Reid pushes to end debate on Iran bill

Democrats are pressuring Senate Majority Leader Mitch McConnellAddison (Mitch) Mitchell McConnellOvernight Defense: Trump doubles down on claim Iran attacked tankers | Iran calls accusations 'alarming' | Top nuke official quietly left Pentagon | Pelosi vows Congress will block Saudi arms sale Overnight Defense: Trump doubles down on claim Iran attacked tankers | Iran calls accusations 'alarming' | Top nuke official quietly left Pentagon | Pelosi vows Congress will block Saudi arms sale McConnell defends Trump amid backlash: 'He gets picked at every day' MORE (R-Ky.) to cut off debate on legislation that would allow lawmakers to review a final Iran nuclear deal.

Senate Minority Leader Harry ReidHarry Mason ReidImpeachment will reelect Trump Impeachment will reelect Trump Biden faces first crisis as front-runner MORE (D-Nev.) on Monday said it’s time for McConnell to file for cloture on the bill and shelve the dozens of pending amendments, including one that would link the nuclear deal to Iran’s recognition of Israel.

"The majority leader should file cloture now to preserve this legislation. Destructive members within his own party have forced his hand," Reid said. "I support the majority leader in taking this step because it's the only path forward."

Invoking cloture and ending debate on the bill would require 60 votes.

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The future of the Iran bill was thrown in doubt late last week when Sens. Tom CottonThomas (Tom) Bryant CottonSenate rejects effort to block Trump's Qatar, Bahrain arms sales Senate rejects effort to block Trump's Qatar, Bahrain arms sales Supporting the military means supporting military spouses MORE (R-Ark.) and Marco RubioMarco Antonio RubioThe Hill's Morning Report — Uproar after Trump's defense of foreign dirt on candidates The Hill's Morning Report — Uproar after Trump's defense of foreign dirt on candidates Trump puts GOP in tough spot with remarks on foreign 'dirt' MORE (R-Fla.), who is running for president, used a procedural tactic to force a vote on requiring Iran to publicly support Israel's right to exist.

Democrats and the White House have warned the amendment could derail the underlying legislation, which was the byproduct of negotiations between Sens. Bob CorkerRobert (Bob) Phillips CorkerPress: How 'Nervous Nancy' trumped Trump Press: How 'Nervous Nancy' trumped Trump Amash gets standing ovation at first town hall after calling for Trump's impeachment MORE (R-Tenn.) and Ben CardinBenjamin (Ben) Louis CardinProposed bipartisan kidney legislation takes on kidney disease epidemic in America Lawmakers raise security concerns about China building NYC subway cars House votes to boost retirement savings MORE (D-Md.) on the Foreign Relations Committee.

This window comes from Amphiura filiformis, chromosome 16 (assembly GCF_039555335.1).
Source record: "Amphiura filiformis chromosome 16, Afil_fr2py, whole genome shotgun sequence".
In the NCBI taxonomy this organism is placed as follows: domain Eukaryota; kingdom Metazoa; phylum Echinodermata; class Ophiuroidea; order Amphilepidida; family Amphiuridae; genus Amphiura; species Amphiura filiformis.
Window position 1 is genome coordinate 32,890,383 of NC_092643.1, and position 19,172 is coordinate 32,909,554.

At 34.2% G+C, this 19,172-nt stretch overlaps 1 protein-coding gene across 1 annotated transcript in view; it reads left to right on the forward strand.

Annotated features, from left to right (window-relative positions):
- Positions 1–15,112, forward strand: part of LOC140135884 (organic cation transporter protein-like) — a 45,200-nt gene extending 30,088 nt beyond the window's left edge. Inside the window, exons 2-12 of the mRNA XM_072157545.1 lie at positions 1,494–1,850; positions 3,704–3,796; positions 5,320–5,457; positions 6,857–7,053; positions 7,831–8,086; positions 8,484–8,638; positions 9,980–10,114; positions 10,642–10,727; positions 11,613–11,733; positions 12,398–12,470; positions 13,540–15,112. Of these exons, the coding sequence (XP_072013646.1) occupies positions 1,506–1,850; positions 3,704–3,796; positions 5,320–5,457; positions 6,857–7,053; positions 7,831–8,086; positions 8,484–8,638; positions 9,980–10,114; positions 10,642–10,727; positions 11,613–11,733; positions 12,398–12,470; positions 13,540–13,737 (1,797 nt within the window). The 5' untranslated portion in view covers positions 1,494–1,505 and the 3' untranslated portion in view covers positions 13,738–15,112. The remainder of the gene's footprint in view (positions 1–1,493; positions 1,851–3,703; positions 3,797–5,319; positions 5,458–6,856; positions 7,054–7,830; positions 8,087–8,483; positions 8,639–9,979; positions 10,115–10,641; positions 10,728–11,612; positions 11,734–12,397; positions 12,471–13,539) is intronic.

Rubio and Cotton's move has essentially left McConnell with three options: schedule a vote on the Israel amendment, file cloture on the legislation and prevent votes on dozens of Republican amendments, or try and negotiate some other solution with Rubio and Cotton.

Reid chided Rubio for the amendment Monday, saying that "a number of Senate Republicans are prioritizing presidential politics over national security." He suggested that other senators, including Cotton, want to "undermine President Obama."

McConnell had pledged to allow for a "full and open and robust amendment process" on the Iran bill, in line with his promise, after the midterm elections, to change the way the Senate does business.

If McConnell files cloture on the Iran bill, he would spare Democrats from likely having to take more tough votes on amendments ahead of the 2016 elections.

Senators voted last week on two amendments from Republicans. Reid said Democrats are willing to take more votes, but added: "We don't have to. It's not necessary."

While McConnell's office has remained tight-lipped about what the Kentucky Republican will do, a Senate aide told The Hill that cloture could be filled as early as this week.